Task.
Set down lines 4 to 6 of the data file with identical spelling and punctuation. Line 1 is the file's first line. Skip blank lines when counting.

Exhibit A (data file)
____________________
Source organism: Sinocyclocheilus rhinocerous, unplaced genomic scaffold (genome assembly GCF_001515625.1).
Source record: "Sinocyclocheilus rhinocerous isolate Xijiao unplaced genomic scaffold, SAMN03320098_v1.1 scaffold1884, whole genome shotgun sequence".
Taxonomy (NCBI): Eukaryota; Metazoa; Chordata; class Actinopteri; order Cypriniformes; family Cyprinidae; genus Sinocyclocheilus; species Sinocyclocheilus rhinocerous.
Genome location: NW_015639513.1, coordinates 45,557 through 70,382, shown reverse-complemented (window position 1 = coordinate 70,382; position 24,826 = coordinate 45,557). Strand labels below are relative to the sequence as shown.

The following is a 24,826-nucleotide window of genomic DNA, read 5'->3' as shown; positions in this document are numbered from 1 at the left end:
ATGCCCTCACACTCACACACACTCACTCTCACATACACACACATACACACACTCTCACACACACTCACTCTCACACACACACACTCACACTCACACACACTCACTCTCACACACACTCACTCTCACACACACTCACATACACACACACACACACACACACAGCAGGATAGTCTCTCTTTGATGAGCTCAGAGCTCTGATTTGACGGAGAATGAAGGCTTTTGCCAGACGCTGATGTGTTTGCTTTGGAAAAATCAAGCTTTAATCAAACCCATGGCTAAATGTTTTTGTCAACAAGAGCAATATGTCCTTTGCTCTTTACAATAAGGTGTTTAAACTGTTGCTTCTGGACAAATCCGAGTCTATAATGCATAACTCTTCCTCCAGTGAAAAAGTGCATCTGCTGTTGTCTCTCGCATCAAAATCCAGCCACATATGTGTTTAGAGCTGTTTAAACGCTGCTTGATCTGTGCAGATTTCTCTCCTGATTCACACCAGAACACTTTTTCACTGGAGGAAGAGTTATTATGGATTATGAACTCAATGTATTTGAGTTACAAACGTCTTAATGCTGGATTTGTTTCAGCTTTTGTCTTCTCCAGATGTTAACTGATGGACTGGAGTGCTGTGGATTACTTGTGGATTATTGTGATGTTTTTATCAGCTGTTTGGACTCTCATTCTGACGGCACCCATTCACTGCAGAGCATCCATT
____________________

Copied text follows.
Genome location: NW_015639513.1, coordinates 45,557 through 70,382, shown reverse-complemented (window position 1 = coordinate 70,382; position 24,826 = coordinate 45,557). Strand labels below are relative to the sequence as shown.

The following is a 24,826-nucleotide window of genomic DNA, read 5'->3' as shown; positions in this document are numbered from 1 at the left end:
ATGCCCTCACACTCACACACACTCACTCTCACATACACACACATACACACACTCTCACACACACTCACTCTCACACACACACACTCACACTCACACACACTCACTCTCACACACACTCACTCTCACACACACTCACATACACACACACACACACACACACAGCAGGATAGTCTCTCTTTGATGAGCTCAGAGCTCTGATTTGACGGAGAATGAAGGCTTTTGCCAGACGCTGATGTGTTTGCTTTGGAAAAATCAAGCTTTAATCAAACCCATGGCTAAATGTTTTTGTCAACAAGAGCAATATGTCCTTTGCTCTTTACAATAAGGTGTTTAAACTGTTGCTTCTGGACAAATCCGAGTCTATAATGCATAACTCTTCCTCCAGTGAAAAAGTGCATCTGCTGTTGTCTCTCGCATCAAAATCCAGCCACATATGTGTTTAGAGCTGTTTAAACGCTGCTTGATCTGTGCAGATTTCTCTCCTGATTCACACCAGAACACTTTTTCACTGGAGGAAGAGTTATTATGGATTATGAACTCAATGTATTTGAGTTACAAACGTCTTAATGCTGGATTTGTTTCAGCTTTTGTCTTCTCCAGATGTTAACTGATGGACTGGAGTGCTGTGGATTACTTGTGGATTATTGTGATGTTTTTATCAGCTGTTTGGACTCTCATTCTGACGGCACCCATTCACTGCAGAGCATCCATT